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Thinking they had discovered a typewriter entangled in a net on the seabed of Gelting Bay, underwater archaeologist Florian Huber quickly realised the historical significance of the find. “I’ve made many exciting and strange discoveries in the past 20 years. But I never dreamt that we would one day find one of the legendary Enigma machines,” said Mr Huber.
The Nazi military used the machines to send and receive secret messages during World War Two but British cryptographers cracked the code, helping the Allies gain an advantage in the naval struggle to control the Atlantic.
At Bletchley Park codebreaking centre, a British team led by Alan Turing is credited with unravelling the code, shortening the war and saving many thousands of lives.
Shortly before Germany’s surrender in May 1945, the crews of about 50 submarines, or U-Boots, followed an order to scuttle their ships in Gelting Bay, near the Danish border, to avoid handing them to the Allies.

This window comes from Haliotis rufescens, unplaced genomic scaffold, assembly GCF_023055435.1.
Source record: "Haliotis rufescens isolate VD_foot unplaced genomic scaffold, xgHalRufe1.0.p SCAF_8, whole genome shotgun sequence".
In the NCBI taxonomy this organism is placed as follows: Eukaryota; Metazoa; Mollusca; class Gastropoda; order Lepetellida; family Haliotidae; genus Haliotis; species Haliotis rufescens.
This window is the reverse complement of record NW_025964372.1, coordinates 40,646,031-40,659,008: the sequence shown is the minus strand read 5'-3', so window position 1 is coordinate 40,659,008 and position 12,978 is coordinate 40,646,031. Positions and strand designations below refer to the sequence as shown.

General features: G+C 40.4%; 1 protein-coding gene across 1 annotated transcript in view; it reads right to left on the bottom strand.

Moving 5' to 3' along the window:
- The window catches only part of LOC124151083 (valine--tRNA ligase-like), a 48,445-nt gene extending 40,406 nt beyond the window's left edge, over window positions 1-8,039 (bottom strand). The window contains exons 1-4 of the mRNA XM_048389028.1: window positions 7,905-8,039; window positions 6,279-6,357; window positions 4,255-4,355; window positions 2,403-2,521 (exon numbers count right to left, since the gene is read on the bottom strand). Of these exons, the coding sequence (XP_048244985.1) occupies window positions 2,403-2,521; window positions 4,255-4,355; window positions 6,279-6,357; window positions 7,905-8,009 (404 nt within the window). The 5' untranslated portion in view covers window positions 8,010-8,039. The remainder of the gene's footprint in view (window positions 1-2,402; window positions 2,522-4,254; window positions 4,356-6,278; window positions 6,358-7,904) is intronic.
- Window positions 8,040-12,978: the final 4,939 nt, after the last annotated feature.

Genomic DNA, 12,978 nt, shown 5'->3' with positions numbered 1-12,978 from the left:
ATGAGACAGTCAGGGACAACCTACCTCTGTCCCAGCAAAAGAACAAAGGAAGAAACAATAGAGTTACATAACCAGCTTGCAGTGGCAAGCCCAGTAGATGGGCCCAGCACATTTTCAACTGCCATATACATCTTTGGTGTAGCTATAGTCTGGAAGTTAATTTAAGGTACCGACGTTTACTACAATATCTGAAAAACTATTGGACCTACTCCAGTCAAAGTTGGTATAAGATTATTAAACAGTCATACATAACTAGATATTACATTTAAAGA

Destroying encryption devices was part of the order.
“We suspect our Enigma went overboard in the course of this event,” said Mr Huber, of the Kiel-based company Submaris which leads underwater research missions.
Overall, Germans sank more than 200 of their submarines in the North and Baltic Seas at the end of the war.
The Enigma device, which looks like a typewriter, consisted of a keyboard and wheels which scrambled messages.
Although several hundred thousand machines were produced, only a few hundred are known to exist.
They sell at auction for tens of thousands of euros.
The find, made by divers working on behalf of WWF aiming to find abandoned fishing nets that endanger marine life, will be given to the archaeology museum in Schleswig.
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